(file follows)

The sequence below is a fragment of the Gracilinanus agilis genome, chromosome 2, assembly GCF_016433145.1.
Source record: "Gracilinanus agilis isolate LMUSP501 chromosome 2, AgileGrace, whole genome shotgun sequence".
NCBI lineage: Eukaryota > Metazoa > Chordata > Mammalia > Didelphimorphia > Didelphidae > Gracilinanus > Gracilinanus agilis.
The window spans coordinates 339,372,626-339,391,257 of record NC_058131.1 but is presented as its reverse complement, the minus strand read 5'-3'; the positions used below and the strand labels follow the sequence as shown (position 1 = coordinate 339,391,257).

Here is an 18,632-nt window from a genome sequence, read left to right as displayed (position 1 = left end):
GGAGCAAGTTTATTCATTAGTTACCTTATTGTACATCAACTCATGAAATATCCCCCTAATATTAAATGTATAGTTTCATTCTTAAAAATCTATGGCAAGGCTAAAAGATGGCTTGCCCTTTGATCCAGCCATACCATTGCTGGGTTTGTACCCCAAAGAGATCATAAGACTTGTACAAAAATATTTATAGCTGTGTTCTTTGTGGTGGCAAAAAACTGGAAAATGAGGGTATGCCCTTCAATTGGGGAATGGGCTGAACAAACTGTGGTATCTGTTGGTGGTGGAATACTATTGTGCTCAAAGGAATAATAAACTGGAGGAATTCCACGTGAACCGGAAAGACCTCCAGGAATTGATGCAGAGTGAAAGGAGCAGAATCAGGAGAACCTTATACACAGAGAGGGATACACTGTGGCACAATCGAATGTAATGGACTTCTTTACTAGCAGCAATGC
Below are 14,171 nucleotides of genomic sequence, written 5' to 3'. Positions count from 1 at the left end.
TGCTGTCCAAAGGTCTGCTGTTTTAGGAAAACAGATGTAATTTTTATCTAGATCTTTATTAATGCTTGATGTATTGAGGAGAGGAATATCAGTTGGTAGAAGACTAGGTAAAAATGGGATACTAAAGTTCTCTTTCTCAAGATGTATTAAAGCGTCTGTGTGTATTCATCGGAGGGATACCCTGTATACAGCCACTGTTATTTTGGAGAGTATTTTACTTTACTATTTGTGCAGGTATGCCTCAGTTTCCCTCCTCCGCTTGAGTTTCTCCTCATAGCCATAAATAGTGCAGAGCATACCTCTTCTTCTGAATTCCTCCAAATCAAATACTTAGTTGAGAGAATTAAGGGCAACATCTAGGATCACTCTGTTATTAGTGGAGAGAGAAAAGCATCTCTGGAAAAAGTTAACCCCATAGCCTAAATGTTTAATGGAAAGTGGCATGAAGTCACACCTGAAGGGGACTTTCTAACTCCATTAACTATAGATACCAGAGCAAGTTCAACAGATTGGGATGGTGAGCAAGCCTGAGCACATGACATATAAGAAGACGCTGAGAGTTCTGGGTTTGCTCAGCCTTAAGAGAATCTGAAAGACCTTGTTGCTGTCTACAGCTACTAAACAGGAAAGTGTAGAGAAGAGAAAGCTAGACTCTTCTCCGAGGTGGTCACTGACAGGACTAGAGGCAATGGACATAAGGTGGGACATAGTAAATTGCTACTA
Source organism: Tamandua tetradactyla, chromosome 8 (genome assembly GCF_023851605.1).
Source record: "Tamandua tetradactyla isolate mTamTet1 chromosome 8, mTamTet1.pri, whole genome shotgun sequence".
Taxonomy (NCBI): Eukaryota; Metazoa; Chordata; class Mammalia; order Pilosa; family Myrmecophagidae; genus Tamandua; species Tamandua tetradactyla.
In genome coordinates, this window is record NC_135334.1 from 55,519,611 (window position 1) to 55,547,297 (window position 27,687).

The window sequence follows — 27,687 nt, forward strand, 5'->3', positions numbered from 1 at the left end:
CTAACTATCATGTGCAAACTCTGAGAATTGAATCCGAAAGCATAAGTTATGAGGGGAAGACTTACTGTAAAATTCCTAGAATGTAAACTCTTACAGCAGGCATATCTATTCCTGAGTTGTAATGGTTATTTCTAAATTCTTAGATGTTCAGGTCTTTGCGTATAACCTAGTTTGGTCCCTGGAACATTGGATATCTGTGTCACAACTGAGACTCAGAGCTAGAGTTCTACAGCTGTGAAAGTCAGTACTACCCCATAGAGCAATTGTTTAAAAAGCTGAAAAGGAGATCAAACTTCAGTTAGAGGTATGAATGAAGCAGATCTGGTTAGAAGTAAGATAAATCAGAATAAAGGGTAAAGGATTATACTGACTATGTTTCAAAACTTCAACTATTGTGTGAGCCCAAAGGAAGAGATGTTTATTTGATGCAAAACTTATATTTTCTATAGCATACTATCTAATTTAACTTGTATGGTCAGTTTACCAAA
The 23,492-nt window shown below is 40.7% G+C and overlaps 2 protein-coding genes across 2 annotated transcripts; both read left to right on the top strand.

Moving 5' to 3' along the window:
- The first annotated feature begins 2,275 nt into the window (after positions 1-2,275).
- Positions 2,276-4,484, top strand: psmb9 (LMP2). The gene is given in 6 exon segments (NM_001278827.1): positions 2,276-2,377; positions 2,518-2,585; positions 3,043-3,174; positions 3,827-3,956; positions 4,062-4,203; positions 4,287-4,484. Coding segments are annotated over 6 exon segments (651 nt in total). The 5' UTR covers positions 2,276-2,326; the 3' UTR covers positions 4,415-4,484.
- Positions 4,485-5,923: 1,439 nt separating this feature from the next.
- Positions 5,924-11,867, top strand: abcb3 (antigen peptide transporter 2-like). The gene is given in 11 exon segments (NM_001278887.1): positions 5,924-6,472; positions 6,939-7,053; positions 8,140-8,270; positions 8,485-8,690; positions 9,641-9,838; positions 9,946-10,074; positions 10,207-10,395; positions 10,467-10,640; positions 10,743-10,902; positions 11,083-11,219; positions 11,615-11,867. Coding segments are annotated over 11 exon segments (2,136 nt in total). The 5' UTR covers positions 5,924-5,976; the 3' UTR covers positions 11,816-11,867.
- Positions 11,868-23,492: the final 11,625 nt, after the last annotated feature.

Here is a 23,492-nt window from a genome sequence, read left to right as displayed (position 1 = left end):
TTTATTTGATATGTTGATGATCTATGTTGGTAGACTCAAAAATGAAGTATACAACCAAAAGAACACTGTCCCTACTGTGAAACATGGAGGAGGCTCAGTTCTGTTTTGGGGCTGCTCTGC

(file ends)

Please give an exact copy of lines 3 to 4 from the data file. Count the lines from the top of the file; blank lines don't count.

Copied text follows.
NCBI lineage: Eukaryota > Metazoa > Chordata > Mammalia > Didelphimorphia > Didelphidae > Gracilinanus > Gracilinanus agilis.
The window spans coordinates 339,372,626-339,391,257 of record NC_058131.1 but is presented as its reverse complement, the minus strand read 5'-3'; the positions used below and the strand labels follow the sequence as shown (position 1 = coordinate 339,391,257).